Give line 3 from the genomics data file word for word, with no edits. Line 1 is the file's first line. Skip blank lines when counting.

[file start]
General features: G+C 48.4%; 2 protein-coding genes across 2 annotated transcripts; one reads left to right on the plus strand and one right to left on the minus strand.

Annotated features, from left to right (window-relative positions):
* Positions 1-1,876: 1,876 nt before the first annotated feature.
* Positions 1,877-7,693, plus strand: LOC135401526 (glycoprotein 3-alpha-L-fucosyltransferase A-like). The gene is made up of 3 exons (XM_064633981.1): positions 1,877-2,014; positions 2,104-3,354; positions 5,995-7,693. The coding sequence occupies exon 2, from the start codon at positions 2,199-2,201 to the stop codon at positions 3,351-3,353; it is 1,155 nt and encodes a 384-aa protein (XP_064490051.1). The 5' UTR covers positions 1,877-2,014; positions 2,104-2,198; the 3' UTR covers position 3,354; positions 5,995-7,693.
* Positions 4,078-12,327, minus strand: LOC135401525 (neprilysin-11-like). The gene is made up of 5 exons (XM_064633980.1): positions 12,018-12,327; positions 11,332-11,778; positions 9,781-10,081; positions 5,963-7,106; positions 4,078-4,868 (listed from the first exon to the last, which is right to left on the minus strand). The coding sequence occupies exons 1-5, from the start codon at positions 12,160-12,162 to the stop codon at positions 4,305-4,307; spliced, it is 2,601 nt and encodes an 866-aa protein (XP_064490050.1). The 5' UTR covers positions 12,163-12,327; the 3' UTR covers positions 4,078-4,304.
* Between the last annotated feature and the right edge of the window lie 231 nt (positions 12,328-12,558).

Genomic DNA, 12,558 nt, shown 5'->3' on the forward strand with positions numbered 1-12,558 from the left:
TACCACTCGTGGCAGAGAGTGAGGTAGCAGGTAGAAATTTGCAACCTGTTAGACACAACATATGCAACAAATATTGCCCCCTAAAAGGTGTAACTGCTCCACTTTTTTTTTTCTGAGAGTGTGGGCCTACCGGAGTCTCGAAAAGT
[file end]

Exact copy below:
* Positions 1-1,876: 1,876 nt before the first annotated feature.